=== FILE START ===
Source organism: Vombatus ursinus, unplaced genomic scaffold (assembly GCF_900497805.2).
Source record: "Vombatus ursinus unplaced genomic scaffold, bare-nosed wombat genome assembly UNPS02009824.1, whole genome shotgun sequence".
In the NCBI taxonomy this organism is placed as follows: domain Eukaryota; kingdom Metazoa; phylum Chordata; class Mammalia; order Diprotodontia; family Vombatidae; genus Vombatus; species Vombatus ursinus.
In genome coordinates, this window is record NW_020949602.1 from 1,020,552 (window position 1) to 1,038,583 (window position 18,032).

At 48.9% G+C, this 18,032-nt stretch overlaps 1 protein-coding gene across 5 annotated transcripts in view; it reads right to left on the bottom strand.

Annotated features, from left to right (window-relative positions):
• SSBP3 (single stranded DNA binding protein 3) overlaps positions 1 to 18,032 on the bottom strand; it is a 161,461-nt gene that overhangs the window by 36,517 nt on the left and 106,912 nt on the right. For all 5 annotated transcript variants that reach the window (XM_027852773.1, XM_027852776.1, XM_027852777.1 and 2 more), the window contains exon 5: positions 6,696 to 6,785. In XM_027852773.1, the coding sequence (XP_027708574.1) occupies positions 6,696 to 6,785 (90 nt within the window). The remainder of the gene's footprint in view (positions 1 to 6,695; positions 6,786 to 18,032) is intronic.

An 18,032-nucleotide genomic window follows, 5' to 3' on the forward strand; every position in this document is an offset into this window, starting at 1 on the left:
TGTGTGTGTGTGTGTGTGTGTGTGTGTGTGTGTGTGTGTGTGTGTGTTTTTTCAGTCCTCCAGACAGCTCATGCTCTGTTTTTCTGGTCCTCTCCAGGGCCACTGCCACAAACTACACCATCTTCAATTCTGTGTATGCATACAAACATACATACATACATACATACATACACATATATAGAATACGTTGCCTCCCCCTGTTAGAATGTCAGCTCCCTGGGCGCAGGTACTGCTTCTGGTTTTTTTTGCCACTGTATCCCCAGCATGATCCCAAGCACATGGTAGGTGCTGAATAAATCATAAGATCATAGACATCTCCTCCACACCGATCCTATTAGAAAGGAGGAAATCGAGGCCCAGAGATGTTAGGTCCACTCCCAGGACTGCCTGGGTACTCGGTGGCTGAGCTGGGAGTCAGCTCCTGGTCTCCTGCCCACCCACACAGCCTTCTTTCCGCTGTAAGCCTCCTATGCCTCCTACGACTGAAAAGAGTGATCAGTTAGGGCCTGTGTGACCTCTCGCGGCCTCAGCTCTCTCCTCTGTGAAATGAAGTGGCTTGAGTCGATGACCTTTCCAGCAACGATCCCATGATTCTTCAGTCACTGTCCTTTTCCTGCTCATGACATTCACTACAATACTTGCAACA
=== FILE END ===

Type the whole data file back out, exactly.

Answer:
Source organism: Vombatus ursinus, unplaced genomic scaffold (assembly GCF_900497805.2).
Source record: "Vombatus ursinus unplaced genomic scaffold, bare-nosed wombat genome assembly UNPS02009824.1, whole genome shotgun sequence".
In the NCBI taxonomy this organism is placed as follows: domain Eukaryota; kingdom Metazoa; phylum Chordata; class Mammalia; order Diprotodontia; family Vombatidae; genus Vombatus; species Vombatus ursinus.
In genome coordinates, this window is record NW_020949602.1 from 1,020,552 (window position 1) to 1,038,583 (window position 18,032).

At 48.9% G+C, this 18,032-nt stretch overlaps 1 protein-coding gene across 5 annotated transcripts in view; it reads right to left on the bottom strand.

Annotated features, from left to right (window-relative positions):
• SSBP3 (single stranded DNA binding protein 3) overlaps positions 1 to 18,032 on the bottom strand; it is a 161,461-nt gene that overhangs the window by 36,517 nt on the left and 106,912 nt on the right. For all 5 annotated transcript variants that reach the window (XM_027852773.1, XM_027852776.1, XM_027852777.1 and 2 more), the window contains exon 5: positions 6,696 to 6,785. In XM_027852773.1, the coding sequence (XP_027708574.1) occupies positions 6,696 to 6,785 (90 nt within the window). The remainder of the gene's footprint in view (positions 1 to 6,695; positions 6,786 to 18,032) is intronic.

An 18,032-nucleotide genomic window follows, 5' to 3' on the forward strand; every position in this document is an offset into this window, starting at 1 on the left:
TGTGTGTGTGTGTGTGTGTGTGTGTGTGTGTGTGTGTGTGTGTGTGTTTTTTCAGTCCTCCAGACAGCTCATGCTCTGTTTTTCTGGTCCTCTCCAGGGCCACTGCCACAAACTACACCATCTTCAATTCTGTGTATGCATACAAACATACATACATACATACATACATACACATATATAGAATACGTTGCCTCCCCCTGTTAGAATGTCAGCTCCCTGGGCGCAGGTACTGCTTCTGGTTTTTTTTGCCACTGTATCCCCAGCATGATCCCAAGCACATGGTAGGTGCTGAATAAATCATAAGATCATAGACATCTCCTCCACACCGATCCTATTAGAAAGGAGGAAATCGAGGCCCAGAGATGTTAGGTCCACTCCCAGGACTGCCTGGGTACTCGGTGGCTGAGCTGGGAGTCAGCTCCTGGTCTCCTGCCCACCCACACAGCCTTCTTTCCGCTGTAAGCCTCCTATGCCTCCTACGACTGAAAAGAGTGATCAGTTAGGGCCTGTGTGACCTCTCGCGGCCTCAGCTCTCTCCTCTGTGAAATGAAGTGGCTTGAGTCGATGACCTTTCCAGCAACGATCCCATGATTCTTCAGTCACTGTCCTTTTCCTGCTCATGACATTCACTACAATACTTGCAACA